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What to do when your iPhone is disabled

(Image credit: Tom's Guide)

Having your iPhone refuse to unlock while displaying an "iPhone is Disabled" message is terrifying. And if you’ve forgotten your passcode or have somehow managed to get locked out of your iOS device until the 22nd century like this poor dad, that panic is only going to escalate.

Luckily, all hope is not lost. Here’s what might have happened to your precious smartphone to cause it to become disabled and how to restore your iPhone to full functionality. We’ve also got tips on avoiding that “iPhone is disabled” message in the future.

Why is my iPhone disabled?

An iPhone will disable for 1 minute after six failed passcode attempts in a row. The seventh incorrect passcode attempt will lock you out for 5 minutes, the eighth attempt for 15, and the tenth for an hour.

If you go past ten attempts and have still not entered the correct passcode, you’ll receive the message iPhone is Disabled; Connect to iTunes.

There’s one other potential pitfall if your iPhone gets locked down after ten failed attempts to enter your passcode — you may have set your iPhone to erase itself after those 10 failed attempts. That’s an excellent security measure in the event of a lost iPhone, but it’s frustrating if you haven’t backed up your account in quite some time.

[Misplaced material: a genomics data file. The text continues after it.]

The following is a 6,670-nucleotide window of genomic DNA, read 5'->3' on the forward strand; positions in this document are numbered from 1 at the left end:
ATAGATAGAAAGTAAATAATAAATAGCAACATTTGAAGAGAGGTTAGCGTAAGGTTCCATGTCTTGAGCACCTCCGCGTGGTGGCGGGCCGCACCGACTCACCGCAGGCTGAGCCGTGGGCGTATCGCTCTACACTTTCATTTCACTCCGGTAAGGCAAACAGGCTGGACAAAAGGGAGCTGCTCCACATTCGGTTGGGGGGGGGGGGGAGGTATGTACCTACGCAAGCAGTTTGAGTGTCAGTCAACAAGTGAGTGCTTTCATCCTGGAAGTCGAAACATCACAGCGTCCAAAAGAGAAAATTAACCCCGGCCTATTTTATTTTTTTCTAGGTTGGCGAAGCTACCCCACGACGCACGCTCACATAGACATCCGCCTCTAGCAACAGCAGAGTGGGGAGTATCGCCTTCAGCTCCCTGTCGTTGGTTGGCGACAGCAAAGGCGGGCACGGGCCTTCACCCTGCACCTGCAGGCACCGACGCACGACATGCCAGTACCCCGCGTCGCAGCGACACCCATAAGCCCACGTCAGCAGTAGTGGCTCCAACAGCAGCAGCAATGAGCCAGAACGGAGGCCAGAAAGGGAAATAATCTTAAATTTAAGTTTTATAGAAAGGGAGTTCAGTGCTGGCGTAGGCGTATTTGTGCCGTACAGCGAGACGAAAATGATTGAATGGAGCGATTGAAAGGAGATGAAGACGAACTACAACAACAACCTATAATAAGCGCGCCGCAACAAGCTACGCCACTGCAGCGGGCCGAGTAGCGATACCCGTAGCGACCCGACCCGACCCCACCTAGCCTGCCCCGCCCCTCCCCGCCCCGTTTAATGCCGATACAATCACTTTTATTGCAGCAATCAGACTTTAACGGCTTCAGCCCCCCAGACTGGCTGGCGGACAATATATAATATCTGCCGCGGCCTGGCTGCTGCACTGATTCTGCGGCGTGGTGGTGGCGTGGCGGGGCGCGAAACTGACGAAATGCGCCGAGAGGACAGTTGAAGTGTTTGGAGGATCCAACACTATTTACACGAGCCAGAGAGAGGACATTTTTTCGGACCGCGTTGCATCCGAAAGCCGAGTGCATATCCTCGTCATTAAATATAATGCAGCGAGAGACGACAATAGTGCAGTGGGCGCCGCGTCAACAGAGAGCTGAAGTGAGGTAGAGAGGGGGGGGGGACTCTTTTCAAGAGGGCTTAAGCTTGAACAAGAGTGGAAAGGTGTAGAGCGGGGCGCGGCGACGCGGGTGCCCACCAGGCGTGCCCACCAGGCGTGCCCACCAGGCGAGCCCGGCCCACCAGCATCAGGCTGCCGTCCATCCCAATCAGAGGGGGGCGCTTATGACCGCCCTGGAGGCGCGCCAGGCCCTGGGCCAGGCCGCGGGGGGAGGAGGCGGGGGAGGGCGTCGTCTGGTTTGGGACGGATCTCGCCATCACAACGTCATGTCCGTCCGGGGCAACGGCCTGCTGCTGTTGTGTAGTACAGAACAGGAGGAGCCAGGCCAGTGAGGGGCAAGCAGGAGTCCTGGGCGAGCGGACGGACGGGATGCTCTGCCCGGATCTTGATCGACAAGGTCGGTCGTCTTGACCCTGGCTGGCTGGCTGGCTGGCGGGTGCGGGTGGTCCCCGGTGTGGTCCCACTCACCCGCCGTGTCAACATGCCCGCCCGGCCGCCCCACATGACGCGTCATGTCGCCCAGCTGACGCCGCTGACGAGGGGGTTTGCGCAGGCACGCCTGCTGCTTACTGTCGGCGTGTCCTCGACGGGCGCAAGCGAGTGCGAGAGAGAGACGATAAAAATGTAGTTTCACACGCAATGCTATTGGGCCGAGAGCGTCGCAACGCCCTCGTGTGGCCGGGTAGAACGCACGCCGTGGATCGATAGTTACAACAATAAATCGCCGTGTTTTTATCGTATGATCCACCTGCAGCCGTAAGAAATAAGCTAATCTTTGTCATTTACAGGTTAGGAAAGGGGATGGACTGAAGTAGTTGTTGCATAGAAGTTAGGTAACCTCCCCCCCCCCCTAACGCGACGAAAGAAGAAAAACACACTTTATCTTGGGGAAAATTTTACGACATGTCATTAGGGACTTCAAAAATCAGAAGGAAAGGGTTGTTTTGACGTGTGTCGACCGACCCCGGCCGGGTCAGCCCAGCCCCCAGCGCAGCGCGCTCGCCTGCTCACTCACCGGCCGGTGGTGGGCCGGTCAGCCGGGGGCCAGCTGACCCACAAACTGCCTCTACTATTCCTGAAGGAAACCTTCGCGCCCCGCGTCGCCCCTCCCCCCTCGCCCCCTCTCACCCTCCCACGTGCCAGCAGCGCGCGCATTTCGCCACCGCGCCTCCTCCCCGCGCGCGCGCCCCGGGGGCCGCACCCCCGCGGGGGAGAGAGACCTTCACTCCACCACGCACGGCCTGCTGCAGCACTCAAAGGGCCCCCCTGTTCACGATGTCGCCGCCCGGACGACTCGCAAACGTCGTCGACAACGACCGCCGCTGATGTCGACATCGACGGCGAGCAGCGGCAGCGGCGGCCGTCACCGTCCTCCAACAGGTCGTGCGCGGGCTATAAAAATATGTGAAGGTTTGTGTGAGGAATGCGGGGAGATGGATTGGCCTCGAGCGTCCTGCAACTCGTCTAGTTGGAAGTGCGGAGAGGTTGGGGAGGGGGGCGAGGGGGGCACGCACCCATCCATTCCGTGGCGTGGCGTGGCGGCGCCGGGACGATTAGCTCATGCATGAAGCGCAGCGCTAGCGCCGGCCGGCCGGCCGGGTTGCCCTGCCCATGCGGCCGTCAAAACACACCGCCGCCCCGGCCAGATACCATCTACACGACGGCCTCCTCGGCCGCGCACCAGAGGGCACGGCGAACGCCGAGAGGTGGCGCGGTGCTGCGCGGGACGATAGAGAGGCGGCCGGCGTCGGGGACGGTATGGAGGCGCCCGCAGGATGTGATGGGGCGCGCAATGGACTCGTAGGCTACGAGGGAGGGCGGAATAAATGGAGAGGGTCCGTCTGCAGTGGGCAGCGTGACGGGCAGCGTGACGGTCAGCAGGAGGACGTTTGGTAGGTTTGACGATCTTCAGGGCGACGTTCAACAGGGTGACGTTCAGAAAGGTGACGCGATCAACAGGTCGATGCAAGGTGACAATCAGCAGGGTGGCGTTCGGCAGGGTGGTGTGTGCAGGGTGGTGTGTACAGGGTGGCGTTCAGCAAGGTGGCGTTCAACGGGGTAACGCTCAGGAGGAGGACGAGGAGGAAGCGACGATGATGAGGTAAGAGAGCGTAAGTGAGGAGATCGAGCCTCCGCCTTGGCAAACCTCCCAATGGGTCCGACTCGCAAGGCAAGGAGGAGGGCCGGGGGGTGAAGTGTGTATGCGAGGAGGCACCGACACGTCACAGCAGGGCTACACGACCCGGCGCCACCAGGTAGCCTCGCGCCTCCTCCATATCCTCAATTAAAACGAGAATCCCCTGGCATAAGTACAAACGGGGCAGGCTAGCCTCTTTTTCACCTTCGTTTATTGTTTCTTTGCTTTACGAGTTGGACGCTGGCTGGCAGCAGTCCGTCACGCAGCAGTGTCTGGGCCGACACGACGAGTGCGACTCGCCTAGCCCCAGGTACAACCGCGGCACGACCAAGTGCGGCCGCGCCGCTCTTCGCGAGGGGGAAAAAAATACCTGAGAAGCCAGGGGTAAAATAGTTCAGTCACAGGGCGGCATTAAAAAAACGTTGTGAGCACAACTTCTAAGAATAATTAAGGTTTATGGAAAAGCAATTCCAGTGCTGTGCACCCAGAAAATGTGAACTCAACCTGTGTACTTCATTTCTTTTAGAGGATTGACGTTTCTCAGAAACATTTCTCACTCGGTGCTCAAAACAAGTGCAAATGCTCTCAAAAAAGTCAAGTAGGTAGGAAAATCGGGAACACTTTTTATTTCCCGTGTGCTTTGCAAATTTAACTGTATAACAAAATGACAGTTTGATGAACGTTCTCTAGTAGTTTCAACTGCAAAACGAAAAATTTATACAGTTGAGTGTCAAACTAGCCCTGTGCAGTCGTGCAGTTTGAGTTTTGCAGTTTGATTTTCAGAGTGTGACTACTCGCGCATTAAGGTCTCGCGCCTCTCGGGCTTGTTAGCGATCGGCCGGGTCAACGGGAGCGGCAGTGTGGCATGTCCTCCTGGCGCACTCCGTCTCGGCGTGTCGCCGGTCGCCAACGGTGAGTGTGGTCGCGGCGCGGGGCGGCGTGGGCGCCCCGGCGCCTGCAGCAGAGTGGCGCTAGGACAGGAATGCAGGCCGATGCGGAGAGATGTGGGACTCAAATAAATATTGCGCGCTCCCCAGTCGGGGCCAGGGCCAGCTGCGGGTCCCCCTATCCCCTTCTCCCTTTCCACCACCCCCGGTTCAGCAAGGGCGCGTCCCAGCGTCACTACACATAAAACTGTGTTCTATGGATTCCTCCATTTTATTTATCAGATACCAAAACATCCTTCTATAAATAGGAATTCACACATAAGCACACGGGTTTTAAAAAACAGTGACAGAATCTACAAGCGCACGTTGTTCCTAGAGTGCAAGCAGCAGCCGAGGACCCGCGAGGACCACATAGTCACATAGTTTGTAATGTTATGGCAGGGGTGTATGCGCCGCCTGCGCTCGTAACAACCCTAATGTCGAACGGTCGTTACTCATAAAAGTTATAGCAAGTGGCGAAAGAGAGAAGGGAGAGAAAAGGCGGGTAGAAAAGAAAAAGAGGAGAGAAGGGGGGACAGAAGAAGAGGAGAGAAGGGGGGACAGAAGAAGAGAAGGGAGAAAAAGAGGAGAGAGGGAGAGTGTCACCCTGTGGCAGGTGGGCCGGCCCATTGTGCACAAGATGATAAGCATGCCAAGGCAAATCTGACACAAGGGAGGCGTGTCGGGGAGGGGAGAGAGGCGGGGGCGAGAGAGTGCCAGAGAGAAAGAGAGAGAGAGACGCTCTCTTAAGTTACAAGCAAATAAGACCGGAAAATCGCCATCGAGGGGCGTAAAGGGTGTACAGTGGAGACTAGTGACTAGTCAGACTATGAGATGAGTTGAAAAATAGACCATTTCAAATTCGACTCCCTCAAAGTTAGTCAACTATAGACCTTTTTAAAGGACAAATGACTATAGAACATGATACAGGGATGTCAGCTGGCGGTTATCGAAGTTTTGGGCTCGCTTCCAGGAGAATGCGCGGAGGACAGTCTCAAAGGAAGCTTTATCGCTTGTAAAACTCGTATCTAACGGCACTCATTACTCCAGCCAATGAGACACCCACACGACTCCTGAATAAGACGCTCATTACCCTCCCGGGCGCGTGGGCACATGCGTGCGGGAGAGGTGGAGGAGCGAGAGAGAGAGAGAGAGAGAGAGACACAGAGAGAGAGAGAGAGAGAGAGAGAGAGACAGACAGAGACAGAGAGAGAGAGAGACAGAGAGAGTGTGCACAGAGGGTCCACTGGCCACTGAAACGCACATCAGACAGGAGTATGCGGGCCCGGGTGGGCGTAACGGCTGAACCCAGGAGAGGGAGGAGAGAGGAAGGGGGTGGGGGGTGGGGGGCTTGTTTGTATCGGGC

What can I do if my iPhone is disabled?

Should you find yourself with a disabled iPhone, you’ve got a few methods at your disposal for recovering your device. These recovery methods will be most effective if you’ve recently backed up your iPhone to iCloud or iTunes. Otherwise you’re likely to lose some of your content, but it’s still worth going through these steps to get your iPhone working again.

Apple’s suggested recovery method

Apple recommends these step-by-step recovery instructions when you get an “iPhone is disabled” alert.

First, open iTunes on your Mac or PC, but don’t connect your device to your computer. What you do next depends on your phone. 

iPhone 8

Press and hold your iPhone 8's side button and one of the power buttons to power off the phone. The method's slightly different for older models. (Image credit: Tom's Guide)
  • For the iPhone 8, 8 Plus, SE (2020), or any iPhone X or later model: Press and hold the side button and one of the volume buttons until the power off slider appears. Turn off your device with the slider. Connect your device to your computer while holding the side button. Keep holding the side button until you see the recovery-mode screen on your phone.
  • For the iPhone 7 and 7 Plus: Press and hold the side (or top) button until the power off slider appears. Turn off your device with the slider. Connect your device to your computer while holding the volume down button. Keep holding the volume down button until you see the recovery-mode screen on your phone.
  • For the iPhone 6s or earlier:  Press and hold the side (or top) button until the power off slider appears. Turn off your device. Connect your device to your computer while holding the home button. Keep holding the home button until you see the recovery-mode screen on your phone.